Fellow Fool Rick Munarriz penned a compelling case against my argument that Google (NASDAQ:GOOG) should not become a portal. I think our dueling positions are beginning to converge, but I want to answer two of Rick's questions in order to drive my case home.

What business is Google in?
If that's not the $64,000 question, I don't know what is. And you have to define the context of the business before you can comment on how it should compete. So here is my shot at defining Google's business.

A portal is defined as "a website considered as an entry point to other websites, often by being or providing access to a search engine." Using this definition, you could define Google as a portal. But a portal also conjures up images of stepping into the vast unknown that is the Internet. Who knows what you're going to find?

There is so much information out there that using it wisely is a daunting challenge. Google, Yahoo! (NASDAQ:YHOO), Time Warner's (NYSE:TWX) AOL, and Microsoft's (NASDAQ:MSFT) MSN help us navigate through the network and sell ads to make money along the way. But Google focuses solely on searching to generate revenues. You search for information, and you get context-specific ads from AdWords. You go to a site, and you could see more context-specific ads from AdSense. With Froogle, you search for products and bargains. With Google News, you get automated search results containing both sides of the story.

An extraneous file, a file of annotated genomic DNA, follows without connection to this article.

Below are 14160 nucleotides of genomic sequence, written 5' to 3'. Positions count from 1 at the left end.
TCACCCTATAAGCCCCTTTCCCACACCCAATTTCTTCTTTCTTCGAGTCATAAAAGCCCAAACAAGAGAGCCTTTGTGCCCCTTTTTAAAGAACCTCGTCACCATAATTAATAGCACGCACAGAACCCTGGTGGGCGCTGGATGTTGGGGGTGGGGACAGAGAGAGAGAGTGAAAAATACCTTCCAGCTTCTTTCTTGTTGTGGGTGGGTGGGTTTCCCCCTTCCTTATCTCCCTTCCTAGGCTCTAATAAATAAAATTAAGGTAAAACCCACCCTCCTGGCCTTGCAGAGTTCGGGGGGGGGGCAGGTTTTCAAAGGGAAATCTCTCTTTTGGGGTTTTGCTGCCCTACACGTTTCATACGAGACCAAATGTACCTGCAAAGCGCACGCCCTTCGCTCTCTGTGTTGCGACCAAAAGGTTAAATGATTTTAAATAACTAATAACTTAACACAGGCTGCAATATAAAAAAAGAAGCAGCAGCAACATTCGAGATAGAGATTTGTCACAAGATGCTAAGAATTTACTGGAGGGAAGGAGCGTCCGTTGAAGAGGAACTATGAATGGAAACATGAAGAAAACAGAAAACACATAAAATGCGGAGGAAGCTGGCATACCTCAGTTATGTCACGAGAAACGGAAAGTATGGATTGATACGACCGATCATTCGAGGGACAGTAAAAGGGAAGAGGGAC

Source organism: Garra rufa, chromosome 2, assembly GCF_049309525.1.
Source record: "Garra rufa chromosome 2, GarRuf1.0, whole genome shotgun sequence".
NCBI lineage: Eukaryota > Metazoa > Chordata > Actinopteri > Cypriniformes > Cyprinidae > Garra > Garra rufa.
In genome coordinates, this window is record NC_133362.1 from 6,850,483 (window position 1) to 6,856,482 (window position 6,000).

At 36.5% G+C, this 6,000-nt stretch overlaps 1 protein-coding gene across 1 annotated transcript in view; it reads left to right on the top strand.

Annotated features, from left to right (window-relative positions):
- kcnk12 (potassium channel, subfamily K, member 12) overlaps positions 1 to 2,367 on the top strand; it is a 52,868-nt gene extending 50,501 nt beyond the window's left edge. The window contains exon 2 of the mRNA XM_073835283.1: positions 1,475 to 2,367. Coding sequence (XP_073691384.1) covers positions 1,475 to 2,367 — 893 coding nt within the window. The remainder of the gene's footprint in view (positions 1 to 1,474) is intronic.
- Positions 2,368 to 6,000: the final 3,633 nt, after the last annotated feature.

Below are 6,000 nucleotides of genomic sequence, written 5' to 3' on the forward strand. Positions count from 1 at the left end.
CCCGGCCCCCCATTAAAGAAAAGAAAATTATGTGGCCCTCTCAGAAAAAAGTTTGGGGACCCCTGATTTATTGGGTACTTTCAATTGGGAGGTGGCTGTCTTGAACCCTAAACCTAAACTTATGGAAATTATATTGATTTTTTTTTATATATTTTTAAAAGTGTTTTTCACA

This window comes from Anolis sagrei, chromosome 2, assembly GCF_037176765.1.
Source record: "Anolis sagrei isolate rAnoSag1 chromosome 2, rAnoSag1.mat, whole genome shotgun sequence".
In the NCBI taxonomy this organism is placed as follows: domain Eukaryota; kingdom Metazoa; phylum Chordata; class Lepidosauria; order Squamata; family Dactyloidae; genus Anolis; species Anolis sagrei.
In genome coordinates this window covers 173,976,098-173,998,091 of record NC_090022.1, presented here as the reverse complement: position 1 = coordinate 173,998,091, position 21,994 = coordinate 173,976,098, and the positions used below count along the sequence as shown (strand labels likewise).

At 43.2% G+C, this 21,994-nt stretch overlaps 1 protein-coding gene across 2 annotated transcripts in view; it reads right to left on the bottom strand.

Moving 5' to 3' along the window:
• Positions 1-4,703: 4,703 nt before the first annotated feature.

I think Google is in the demand-generating business. It is essentially a sales channel to the Internet. Google's purpose is not to get you to a website. It wants to get you to your solution. And along the way, it generates demand directly, using AdWords and Froogle, or indirectly, using AdSense. These very specialized actions prevent Google from being a portal, as defined above.

Should Google roll out other online services?
I say, no way! The search engine technology enables demand to be generated. Here's a plausible scenario:

You're looking for a Trek 5200 bicycle (yes, I might be looking for one). You can go to your local bike shop and pay retail. You can go to eBay (NASDAQ:EBAY) to hook up with sellers and purchase it through an auction. Or, you could use Froogle to search for the best deals throughout the entire Internet.

If Froogle could consistently find the best deals and bring customers with pent-up demand to suppliers, doesn't everyone win? Could eBay get disintermediated by search technology because suppliers would only have to pay for clicks that get through to their sites? I think it's possible. In fact, I think it's exactly what Google wants. Talk about the demand side increasing returns?

Using search technology to generate demand is Google's unique position. There's no way Google should settle for being a portal.

Could Froogle be a disruptive technology to eBay? Could Google reinvent the online job search? Is Google the endgame for portals? There's no better place to discuss these questions and more than in the Google discussion board on Fool.com.

Fool contributor David Meier wonders whether he shouldn't be using Google more. He does not own shares in any of the companies mentioned.